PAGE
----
If you’re in a relationship with someone struggling with addiction, or if you suspect that your partner is abusing alcohol or drugs, it can be quite challenging. You probably have many feelings about the situation, as well as concerns. Unanswered questions like “What do I do?” or “How do I know if they’re using or not” may plague your mind. It can be an awful feeling in the pit of your stomach.
This article is meant to give you some information as you move forward navigating the relationship and your concerns. Be aware upfront that alcoholism or drug addiction is not YOUR problem. You didn’t cause it and you can’t fix it.
What you can do right away is begin shifting your focus away from possible reasons as to why this is happening to become more concerned about YOUR reactions and tendencies to enable, deny, or become codependent in the situation.
Yes, it is possible for relationships to work out if addiction is involved, but various factors play a role. The first factor is whether or not the person is actively working on getting sober or clean. If they’re not, the chances of a healthy relationship decrease.
However, regardless of whether they are in recovery or not, you can learn to be supportive and show up in healthy ways, set boundaries, and so on.
When your loved one is struggling with addiction, it’s easy to get wrapped up in their world and essentially, stop living in your own world. Instead of focusing on you, you start obsessing over questions like:
There are plenty of people who will admit to getting in the car and driving around all hours of the night looking for their partner/spouse, frantic and angry. Some would set up cameras in the home, head to the drug dealer’s house snooping around, and more. This type of behaviour serves no one, and it can make you feel genuinely crazy.
Codependency is a term used sometimes to describe an unhealthy relationship with another person. It is marked by unhealthy relational characteristics, such as caretaking, enabling, and people-pleasing. In the case of a loved one struggling with addiction, being codependent could mean that you have a tough time being able to separate yourself from their behaviour. You enable and essentially lose yourself in the situation.
You may have intense reactions to their behaviour. You may also put more focus on them, and lack when it comes to taking care of yourself.
You may lose sleep. You may give them money even when you know they should have their own money. You are constantly looking for clues as to whether they are using or not. You give them just one more chance and then another chance and so on.
You may feel as if you are going insane. You’re not happy. You’re confused, scared, and feel alone.
Many people wonder if they should throw in the towel in their relationship. It’s not a simple black and white situation though, as various factors come into play. Some should definitely throw in the towel, especially if there is abuse occurring in the home and their partner just isn’t willing to get help.
Others may be able to hang in there and work on the relationship as each partner works on themselves.
Here are some things you can consider moving forward:
Take some time to learn about addiction, so that you can understand better what is really going on with your partner. This will also help you learn what kinds of enabling behaviours you have been doing and how you can refrain from doing so in the future. Addiction is a disease, and just like if your child were diagnosed with the disease of diabetes, you would educate yourself on how to move forward with changes that would benefit their health. By you learning about addiction, you are more likely to be supportive to your partner, rather than enable and caretake.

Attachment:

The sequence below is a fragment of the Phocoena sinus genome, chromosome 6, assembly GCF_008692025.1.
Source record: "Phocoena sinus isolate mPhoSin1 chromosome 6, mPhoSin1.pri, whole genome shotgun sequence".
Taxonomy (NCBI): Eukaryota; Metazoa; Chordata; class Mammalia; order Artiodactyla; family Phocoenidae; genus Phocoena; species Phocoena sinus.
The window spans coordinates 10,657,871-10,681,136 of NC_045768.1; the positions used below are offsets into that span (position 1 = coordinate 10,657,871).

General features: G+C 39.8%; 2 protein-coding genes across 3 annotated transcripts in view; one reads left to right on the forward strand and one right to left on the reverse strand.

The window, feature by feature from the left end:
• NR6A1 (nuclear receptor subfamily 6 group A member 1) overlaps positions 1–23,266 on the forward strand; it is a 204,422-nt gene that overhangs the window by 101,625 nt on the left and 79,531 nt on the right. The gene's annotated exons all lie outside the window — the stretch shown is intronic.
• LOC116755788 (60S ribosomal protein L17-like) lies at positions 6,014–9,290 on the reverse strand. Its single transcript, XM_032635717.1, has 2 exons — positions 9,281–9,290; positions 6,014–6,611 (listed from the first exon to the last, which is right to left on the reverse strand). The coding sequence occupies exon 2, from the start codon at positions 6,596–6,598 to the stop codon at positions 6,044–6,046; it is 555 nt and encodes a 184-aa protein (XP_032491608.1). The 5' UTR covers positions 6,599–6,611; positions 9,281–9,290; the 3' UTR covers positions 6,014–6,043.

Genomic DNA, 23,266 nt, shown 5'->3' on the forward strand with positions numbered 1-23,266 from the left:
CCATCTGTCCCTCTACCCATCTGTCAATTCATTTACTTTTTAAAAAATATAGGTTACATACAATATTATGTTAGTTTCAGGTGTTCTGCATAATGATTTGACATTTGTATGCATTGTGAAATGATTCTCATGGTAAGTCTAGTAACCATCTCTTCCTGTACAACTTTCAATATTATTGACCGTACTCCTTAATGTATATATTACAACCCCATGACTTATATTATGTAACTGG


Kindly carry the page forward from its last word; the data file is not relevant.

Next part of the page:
You need some support if your partner is struggling with alcoholism or addiction. Consider attending Al-Anon or Nar-Anon 12 Step groups. You will be able to talk to others who have loved ones that are struggling with addiction. You can get a sponsor/mentor if you wish and work the 12 Steps of the program. This can help you focus on YOU and get out of the addictive environment for a while. Get around others who will help you empower yourself when it comes to setting and keeping boundaries, as well as caring for yourself.
It’s time to gather your inner strength and empower yourself, so you can do what is right FOR YOU. It’s time to journey toward self-love and connect with yourself in a deeper way.
What do you really want in your life? What are your needs and wants? What kind of partnership do you want? Are you willing to do what it takes or walk away if need be? It’s not easy to walk away and it’s not easy to stay, but no matter what you decide, you’ll benefit from growing and harnessing your inner strength.
It’s time to learn about boundaries and it’s time to set them for yourself and your partner. You don’t have to be a doormat. You don’t have to feel compelled to enable and take care of a grown person, addicted or not. You no longer have to be a willing or unwilling partner to your partner’s disease. You don’t have to continue feeling like you’re crazy and powerless.
When you can come up with some boundaries for yourself and your partner, it is then that you will experience some changes – in yourself. When you say, “No more! I’m not contending with this active addiction anymore!”, you can let go. You can let your partner contend with the disease and their option to get help. You can begin your journey to recovery of a sound mind and healthy boundaries.
Many people wonder if they should leave or stay in the relationship. It depends on various factors. It’s really up to you, and exploring that question in therapy and/or support groups is a good idea. There are things you can learn that can help you remain in the relationship, while not losing yourself in your partner or their addiction. Having the extra support can be of great value, so don’t be afraid to reach out for help.